My sketch of developments in the past half century also reveals a proliferation of theoretical perspectives extending and deepening Darwin’s arguments, as well as expanding their role beyond the biological sciences, incorporating alternative disciplines and methods, and rethinking the categories of each part of Darwin’s explanatory scheme. For instance, treating the selection environment as static and unchanging has been challenged by studying how organisms themselves modify their environments, in turn affecting their future evolution (Odling-Smee, Laland and Feldman 2003).
The vision of ‘random’ mutations have been challenged by showing how existing mechanisms already selected for in the organism channel genetic mutations through epigenetic mechanisms in particular directions and promote constrained modifications of the genetic code, accelerating ‘evolvability’ to new circumstances while conserving core processes (Kirschner and Gerhart 2005; Vermeij 1987; Callott and Sterelny 2011). In addition, distinct levels of evolutionary processes have been uncovered apart from natural selection of individual organisms that were the focus of the modern synthesis. Besides a more accurate understanding of the causal mechanisms underlying genetic inheritance, Darwinian processes have been identified across the range of physical and social sciences.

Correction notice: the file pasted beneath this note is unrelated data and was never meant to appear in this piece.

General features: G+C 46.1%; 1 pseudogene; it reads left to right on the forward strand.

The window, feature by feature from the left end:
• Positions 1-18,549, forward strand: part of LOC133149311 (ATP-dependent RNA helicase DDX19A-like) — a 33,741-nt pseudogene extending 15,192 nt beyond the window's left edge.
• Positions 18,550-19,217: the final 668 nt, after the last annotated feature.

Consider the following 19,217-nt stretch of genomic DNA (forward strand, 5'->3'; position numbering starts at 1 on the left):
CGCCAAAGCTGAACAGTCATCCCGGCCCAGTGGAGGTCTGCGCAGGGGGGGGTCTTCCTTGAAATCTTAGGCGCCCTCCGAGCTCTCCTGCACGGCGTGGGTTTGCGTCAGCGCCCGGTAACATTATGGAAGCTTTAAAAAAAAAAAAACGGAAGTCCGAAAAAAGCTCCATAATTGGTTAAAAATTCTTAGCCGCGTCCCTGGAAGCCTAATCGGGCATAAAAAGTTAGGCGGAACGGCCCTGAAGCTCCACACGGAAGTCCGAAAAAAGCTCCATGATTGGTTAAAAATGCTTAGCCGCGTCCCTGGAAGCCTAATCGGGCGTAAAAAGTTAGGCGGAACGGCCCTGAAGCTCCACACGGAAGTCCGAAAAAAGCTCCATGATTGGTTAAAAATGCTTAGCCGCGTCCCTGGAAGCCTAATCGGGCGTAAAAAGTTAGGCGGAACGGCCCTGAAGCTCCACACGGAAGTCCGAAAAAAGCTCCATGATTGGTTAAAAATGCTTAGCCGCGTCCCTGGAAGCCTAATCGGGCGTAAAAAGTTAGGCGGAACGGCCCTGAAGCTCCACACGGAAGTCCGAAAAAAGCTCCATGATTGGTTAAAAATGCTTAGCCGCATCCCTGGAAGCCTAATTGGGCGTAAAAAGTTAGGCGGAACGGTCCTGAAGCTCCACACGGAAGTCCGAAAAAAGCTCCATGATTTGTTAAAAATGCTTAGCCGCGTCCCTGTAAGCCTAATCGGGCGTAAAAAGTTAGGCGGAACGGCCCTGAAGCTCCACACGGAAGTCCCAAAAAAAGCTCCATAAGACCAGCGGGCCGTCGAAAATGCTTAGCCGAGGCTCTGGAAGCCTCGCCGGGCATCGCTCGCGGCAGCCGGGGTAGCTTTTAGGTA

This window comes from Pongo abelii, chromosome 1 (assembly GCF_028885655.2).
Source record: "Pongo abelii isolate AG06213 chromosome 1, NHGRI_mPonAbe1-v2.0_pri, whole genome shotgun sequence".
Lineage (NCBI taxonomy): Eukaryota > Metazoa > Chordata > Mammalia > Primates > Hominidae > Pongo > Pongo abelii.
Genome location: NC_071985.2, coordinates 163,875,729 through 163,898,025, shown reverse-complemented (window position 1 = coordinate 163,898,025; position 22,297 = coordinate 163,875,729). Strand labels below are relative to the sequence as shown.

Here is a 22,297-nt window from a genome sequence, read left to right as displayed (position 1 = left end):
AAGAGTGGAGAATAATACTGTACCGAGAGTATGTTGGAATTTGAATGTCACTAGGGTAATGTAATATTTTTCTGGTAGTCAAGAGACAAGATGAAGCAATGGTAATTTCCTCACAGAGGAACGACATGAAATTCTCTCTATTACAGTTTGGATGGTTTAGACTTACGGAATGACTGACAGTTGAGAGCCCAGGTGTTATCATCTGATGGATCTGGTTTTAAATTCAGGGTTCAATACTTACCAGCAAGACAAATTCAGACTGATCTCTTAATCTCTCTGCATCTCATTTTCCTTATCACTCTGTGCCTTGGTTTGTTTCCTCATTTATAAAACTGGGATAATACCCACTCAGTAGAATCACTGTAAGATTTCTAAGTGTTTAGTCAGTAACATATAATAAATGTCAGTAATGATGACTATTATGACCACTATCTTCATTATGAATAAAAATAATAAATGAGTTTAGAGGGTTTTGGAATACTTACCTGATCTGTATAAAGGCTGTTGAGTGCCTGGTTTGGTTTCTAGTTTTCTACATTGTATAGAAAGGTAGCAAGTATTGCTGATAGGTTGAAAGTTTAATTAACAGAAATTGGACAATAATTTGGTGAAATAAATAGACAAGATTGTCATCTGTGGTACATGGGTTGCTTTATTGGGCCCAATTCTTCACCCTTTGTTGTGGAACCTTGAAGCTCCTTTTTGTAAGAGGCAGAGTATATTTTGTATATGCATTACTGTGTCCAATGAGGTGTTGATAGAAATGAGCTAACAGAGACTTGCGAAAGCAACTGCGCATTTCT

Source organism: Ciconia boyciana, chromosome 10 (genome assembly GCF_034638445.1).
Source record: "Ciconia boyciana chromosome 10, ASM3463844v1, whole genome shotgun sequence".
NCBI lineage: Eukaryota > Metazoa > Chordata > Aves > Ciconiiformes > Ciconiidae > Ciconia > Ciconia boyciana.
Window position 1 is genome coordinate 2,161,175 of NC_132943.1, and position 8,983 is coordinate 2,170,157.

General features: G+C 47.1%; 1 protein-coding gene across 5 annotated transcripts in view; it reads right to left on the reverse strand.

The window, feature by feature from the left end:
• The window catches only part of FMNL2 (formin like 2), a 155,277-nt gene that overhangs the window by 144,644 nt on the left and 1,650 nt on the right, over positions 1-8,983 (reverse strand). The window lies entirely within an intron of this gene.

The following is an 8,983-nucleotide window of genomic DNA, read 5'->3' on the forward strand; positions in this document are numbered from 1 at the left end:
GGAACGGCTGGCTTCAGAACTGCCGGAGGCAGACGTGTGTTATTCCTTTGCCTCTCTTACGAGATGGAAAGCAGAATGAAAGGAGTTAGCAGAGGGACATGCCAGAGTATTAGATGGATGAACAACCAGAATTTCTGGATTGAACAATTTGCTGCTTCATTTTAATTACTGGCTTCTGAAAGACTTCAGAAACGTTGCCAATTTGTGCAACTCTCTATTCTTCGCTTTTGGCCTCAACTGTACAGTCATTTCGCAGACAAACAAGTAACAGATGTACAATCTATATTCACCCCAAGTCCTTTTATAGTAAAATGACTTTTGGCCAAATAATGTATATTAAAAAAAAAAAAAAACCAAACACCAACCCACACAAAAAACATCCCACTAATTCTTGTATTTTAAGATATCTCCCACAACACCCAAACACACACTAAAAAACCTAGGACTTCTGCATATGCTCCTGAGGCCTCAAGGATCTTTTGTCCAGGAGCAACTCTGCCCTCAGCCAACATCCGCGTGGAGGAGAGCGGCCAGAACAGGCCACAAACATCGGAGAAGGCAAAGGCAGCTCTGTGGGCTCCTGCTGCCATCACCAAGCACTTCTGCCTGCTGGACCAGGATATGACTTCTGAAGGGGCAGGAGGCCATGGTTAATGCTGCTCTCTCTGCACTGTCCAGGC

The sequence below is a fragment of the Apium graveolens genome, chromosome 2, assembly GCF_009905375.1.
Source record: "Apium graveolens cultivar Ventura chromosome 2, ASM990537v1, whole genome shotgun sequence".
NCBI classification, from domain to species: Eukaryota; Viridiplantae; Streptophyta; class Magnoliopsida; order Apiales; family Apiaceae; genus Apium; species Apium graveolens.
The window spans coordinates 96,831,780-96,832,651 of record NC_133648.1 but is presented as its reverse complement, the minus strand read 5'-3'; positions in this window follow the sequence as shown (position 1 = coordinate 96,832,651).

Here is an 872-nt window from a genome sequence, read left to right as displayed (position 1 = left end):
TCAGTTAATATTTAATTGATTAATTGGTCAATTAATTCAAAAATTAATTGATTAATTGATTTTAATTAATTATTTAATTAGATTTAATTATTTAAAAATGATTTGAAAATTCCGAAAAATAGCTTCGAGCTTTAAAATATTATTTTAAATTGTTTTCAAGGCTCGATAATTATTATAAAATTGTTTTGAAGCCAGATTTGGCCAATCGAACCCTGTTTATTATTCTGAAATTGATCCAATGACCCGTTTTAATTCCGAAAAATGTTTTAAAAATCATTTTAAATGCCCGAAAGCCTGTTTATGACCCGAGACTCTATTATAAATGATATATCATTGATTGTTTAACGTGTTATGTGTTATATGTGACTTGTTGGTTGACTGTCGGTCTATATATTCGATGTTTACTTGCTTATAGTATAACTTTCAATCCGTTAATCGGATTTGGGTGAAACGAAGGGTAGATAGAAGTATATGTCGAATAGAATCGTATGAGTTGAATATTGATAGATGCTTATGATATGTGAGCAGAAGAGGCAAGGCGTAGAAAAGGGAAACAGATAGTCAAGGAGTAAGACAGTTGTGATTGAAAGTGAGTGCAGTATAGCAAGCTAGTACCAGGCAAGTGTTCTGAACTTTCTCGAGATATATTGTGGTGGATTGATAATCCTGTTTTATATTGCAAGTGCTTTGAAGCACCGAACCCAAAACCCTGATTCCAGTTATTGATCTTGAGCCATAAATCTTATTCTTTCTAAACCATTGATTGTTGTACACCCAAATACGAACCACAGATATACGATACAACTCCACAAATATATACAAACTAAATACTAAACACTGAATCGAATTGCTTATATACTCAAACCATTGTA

Probably the main remnant of design-thinking still playing a productive role in science is the place of the anthropic principle in cosmology, something Fuller makes a point of discussing. The anthropic principle specifically factors in our existence in seeking to understand the universe, noting life’s seeming improbability given counterfactual physical parameters that would have led to quite different outcomes devoid of life. Strong interpretations of the principle have a Lamarckian feel, whereby the universe is striving to produce life (Barrow and Tipler 1986). An argument can be made that the universe was designed to support life based on the existence of a narrow range of characteristics that make life possible. Even here in the heart of the remnant of theology in science there are still two points that need to be made vis-à-vis intelligent design theory.